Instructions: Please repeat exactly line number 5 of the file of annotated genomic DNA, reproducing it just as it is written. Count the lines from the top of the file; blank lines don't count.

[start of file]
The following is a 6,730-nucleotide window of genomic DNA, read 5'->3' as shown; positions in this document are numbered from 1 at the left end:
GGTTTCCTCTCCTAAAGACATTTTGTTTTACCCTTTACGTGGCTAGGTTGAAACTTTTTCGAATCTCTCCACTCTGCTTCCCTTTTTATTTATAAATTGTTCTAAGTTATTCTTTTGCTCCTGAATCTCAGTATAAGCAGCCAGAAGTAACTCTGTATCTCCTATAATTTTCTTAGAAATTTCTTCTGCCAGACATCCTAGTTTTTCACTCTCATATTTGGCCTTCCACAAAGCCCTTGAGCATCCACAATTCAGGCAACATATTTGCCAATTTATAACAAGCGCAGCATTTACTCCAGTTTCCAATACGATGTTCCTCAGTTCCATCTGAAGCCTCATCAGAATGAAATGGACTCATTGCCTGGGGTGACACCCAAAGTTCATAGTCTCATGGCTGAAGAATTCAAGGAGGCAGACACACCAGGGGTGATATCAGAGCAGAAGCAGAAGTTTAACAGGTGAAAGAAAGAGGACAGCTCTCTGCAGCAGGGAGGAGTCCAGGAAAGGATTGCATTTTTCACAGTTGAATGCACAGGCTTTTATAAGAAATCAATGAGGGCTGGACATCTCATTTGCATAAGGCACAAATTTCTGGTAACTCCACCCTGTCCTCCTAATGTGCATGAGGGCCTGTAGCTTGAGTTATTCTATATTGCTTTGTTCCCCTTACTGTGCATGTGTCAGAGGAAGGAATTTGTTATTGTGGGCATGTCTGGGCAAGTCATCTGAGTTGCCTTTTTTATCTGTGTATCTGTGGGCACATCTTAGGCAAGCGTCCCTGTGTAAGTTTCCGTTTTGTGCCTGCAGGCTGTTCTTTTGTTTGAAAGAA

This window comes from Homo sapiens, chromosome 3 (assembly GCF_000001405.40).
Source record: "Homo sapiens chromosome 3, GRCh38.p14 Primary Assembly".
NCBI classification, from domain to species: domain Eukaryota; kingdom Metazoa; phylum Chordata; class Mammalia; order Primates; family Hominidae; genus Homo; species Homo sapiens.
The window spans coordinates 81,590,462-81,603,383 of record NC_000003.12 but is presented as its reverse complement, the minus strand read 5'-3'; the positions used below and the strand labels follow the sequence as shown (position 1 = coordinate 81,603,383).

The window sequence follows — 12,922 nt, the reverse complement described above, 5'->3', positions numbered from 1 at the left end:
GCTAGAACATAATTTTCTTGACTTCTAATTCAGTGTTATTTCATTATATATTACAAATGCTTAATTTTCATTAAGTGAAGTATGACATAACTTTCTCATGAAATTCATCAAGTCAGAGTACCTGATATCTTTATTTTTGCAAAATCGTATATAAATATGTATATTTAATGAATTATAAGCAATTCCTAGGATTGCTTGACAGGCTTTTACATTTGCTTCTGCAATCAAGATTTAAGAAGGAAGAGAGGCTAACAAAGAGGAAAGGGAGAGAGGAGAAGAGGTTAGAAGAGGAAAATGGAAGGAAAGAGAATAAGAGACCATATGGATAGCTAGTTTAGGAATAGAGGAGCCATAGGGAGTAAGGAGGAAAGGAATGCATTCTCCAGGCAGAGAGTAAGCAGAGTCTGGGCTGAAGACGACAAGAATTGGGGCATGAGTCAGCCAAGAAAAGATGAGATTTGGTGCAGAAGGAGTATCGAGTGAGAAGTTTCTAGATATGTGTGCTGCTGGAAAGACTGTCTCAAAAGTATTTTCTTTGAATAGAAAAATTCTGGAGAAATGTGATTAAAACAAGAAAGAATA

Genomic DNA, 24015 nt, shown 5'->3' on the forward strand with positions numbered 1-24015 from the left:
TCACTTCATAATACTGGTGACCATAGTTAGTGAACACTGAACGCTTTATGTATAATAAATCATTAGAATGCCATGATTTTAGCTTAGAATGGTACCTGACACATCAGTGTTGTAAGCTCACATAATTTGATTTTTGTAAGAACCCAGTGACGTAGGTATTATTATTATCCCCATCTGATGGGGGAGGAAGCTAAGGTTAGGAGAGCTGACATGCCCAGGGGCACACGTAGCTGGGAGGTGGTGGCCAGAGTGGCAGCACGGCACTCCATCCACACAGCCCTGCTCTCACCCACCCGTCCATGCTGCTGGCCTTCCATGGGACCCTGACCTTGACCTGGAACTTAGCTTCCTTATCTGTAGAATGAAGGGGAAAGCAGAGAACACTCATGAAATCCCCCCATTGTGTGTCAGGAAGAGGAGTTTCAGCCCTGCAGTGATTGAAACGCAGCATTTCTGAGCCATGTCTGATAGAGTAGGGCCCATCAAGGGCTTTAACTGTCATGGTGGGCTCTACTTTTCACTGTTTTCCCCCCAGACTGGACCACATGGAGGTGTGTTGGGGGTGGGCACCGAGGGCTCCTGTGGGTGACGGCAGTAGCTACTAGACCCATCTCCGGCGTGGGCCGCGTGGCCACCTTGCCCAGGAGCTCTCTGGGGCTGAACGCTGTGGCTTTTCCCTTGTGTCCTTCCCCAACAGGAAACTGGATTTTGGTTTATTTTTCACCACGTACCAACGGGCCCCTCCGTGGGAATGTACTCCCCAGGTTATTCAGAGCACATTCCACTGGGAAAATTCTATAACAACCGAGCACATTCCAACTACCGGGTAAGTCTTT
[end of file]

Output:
NCBI classification, from domain to species: domain Eukaryota; kingdom Metazoa; phylum Chordata; class Mammalia; order Primates; family Hominidae; genus Homo; species Homo sapiens.